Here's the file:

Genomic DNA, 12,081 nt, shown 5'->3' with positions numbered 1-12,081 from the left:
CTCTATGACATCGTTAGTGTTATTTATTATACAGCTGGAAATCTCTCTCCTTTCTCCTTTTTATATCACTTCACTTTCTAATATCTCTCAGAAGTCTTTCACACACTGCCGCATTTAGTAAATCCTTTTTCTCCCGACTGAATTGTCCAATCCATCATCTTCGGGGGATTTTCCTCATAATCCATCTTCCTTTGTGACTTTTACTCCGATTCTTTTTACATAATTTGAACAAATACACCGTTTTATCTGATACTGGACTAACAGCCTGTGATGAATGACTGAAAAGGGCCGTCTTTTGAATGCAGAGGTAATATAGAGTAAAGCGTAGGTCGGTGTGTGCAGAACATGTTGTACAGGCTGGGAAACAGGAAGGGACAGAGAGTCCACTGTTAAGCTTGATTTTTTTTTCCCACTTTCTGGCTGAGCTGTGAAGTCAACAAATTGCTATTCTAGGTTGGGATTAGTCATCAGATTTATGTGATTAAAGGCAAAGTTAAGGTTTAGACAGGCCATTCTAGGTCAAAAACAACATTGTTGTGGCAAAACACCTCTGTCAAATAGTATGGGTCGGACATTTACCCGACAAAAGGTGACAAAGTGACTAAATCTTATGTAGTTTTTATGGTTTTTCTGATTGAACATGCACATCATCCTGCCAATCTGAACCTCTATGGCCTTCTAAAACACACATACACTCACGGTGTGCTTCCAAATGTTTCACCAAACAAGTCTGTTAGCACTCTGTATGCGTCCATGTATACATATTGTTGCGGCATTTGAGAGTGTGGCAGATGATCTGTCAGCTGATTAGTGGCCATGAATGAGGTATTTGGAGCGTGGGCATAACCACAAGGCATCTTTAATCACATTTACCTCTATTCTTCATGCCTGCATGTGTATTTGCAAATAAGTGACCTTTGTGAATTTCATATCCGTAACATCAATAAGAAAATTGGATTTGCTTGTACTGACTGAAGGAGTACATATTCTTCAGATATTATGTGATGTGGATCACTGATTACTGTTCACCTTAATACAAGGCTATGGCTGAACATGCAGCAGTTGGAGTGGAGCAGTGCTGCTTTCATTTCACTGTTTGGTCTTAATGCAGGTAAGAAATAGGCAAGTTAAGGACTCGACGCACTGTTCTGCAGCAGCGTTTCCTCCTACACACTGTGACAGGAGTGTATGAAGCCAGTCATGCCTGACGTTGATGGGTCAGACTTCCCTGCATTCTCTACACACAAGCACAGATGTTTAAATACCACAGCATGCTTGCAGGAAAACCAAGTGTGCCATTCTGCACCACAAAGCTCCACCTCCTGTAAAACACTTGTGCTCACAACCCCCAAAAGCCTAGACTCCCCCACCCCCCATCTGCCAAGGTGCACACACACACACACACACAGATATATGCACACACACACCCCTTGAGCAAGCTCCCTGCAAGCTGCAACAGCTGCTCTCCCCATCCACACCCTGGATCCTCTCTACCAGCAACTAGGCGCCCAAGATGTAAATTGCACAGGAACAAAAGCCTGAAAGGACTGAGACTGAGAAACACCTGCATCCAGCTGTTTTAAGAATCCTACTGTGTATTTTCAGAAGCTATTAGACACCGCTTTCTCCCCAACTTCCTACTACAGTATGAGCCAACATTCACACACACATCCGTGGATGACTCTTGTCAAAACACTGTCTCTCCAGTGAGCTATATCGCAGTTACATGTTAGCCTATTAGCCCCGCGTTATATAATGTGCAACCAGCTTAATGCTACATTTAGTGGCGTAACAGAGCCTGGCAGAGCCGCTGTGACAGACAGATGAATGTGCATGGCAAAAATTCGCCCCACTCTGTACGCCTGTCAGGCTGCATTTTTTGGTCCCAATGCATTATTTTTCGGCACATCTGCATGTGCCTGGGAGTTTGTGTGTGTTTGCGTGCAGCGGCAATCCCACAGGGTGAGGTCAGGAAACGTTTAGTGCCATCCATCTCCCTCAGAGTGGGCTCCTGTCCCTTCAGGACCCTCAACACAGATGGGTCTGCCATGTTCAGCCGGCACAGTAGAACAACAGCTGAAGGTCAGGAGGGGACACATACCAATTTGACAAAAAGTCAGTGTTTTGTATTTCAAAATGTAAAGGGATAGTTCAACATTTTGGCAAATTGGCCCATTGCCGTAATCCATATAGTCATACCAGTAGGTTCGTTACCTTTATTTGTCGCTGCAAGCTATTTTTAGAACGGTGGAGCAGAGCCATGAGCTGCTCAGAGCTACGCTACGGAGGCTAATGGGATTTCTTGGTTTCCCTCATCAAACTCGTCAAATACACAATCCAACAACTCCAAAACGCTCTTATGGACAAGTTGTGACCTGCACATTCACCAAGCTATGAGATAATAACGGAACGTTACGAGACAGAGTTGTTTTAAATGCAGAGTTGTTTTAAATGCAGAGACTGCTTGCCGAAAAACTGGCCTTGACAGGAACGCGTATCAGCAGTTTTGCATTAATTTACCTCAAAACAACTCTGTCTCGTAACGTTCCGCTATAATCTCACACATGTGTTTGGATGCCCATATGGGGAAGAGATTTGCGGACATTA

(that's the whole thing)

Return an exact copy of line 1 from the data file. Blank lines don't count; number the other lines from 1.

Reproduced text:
Genomic DNA, 12,081 nt, shown 5'->3' with positions numbered 1-12,081 from the left: